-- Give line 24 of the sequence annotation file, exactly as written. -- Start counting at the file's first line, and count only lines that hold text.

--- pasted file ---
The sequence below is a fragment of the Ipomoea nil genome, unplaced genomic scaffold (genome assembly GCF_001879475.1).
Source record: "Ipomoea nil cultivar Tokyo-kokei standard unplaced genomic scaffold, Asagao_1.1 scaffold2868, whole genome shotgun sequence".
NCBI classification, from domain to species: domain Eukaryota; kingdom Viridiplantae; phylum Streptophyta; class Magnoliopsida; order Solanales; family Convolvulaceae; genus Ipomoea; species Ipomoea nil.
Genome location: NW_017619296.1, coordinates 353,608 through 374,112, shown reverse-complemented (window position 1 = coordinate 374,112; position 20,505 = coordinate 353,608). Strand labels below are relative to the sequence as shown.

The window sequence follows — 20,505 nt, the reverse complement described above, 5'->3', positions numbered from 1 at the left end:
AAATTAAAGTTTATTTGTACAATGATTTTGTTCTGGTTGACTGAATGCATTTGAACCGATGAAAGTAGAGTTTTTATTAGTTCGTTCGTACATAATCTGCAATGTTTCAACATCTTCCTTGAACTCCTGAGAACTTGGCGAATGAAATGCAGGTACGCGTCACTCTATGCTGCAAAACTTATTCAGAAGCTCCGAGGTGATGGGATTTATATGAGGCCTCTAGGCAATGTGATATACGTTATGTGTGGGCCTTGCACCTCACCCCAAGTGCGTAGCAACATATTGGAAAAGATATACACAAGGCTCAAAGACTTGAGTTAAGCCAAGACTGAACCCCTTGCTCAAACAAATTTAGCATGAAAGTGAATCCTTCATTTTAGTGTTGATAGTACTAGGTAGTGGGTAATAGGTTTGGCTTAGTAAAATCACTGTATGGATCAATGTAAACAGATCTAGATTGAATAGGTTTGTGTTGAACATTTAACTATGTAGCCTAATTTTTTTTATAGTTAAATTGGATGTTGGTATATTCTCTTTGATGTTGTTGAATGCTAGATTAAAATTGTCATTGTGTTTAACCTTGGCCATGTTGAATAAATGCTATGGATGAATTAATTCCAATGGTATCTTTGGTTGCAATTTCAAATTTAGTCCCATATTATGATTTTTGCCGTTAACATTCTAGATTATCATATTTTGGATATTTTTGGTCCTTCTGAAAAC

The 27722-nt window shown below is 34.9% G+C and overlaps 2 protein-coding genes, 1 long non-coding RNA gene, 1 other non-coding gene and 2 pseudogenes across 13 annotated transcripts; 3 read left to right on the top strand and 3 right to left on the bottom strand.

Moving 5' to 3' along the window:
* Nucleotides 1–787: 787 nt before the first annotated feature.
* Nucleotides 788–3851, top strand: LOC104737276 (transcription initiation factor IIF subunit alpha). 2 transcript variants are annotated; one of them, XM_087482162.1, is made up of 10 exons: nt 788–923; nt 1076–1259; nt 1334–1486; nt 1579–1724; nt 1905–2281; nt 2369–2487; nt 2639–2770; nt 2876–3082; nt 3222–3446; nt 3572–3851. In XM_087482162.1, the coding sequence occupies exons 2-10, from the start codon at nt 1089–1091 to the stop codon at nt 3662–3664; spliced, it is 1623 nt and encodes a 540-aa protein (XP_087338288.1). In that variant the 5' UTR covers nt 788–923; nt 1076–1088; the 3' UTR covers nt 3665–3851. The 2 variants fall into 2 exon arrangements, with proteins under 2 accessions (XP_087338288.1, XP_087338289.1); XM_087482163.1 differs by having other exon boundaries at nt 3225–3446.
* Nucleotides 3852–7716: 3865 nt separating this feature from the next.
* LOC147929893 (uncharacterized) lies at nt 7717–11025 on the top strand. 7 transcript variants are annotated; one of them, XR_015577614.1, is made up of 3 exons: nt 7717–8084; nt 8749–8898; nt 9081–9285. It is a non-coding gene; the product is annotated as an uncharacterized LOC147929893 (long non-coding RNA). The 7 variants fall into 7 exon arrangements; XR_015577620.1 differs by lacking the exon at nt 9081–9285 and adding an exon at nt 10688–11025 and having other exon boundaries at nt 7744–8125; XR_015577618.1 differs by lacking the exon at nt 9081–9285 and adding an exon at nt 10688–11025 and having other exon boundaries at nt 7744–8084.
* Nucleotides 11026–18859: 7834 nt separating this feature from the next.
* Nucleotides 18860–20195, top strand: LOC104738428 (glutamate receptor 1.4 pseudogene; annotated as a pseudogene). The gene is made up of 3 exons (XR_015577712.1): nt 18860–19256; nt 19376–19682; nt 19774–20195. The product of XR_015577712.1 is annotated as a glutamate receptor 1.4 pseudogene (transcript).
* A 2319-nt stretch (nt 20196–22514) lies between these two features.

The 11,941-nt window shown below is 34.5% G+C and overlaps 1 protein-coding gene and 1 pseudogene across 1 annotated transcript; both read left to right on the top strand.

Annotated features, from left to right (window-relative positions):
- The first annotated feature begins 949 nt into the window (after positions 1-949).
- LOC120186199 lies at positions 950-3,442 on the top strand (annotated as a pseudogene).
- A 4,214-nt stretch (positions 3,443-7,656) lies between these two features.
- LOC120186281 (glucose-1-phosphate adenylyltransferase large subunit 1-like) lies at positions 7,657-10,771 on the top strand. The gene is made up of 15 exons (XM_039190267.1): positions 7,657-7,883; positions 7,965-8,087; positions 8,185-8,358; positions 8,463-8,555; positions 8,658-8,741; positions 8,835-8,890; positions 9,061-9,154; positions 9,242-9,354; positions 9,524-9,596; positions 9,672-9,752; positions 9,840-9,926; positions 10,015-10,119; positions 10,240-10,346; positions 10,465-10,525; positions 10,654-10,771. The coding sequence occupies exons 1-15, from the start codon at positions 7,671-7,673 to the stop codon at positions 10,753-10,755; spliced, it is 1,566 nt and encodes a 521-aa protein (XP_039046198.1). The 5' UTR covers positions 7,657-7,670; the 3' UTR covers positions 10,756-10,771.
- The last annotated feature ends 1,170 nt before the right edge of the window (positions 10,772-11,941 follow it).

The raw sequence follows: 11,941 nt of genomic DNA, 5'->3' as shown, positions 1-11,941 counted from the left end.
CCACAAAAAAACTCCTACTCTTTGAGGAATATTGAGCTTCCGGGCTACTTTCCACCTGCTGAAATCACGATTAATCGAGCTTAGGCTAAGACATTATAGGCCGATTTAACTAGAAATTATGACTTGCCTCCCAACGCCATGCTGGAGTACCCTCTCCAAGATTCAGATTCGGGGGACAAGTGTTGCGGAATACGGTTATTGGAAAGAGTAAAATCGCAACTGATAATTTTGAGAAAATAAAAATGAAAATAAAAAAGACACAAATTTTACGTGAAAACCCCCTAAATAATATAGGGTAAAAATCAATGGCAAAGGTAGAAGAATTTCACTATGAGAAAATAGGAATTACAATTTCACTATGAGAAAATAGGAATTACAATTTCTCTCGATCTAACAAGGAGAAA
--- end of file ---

CCACAAAAAAACTCCTACTCTTTGAGGAATATTGAGCTTCCGGGCTACTTTCCACCTGCTGAAATCACGATTAATCGAGCTTAGGCTAAGACATTATAGGCCGATTTAACTAGAAATTATGACTTGCCTCCCAACGCCATGCTGGAGTACCCTCTCCAAGATTCAGATTCGGGGGACAAGTGTTGCGGAATACGGTTATTGGAAAGAGTAAAATCGCAACTGATAATTTTGAGAAAATAAAAATGAAAATAAAAAAGACACAAATTTTACGTGAAAACCCCCTAAATAATATAGGGTAAAAATCAATGGCAAAGGTAGAAGAATTTCACTATGAGAAAATAGGAATTACAATTTCACTATGAGAAAATAGGAATTACAATTTCTCTCGATCTAACAAGGAGAAA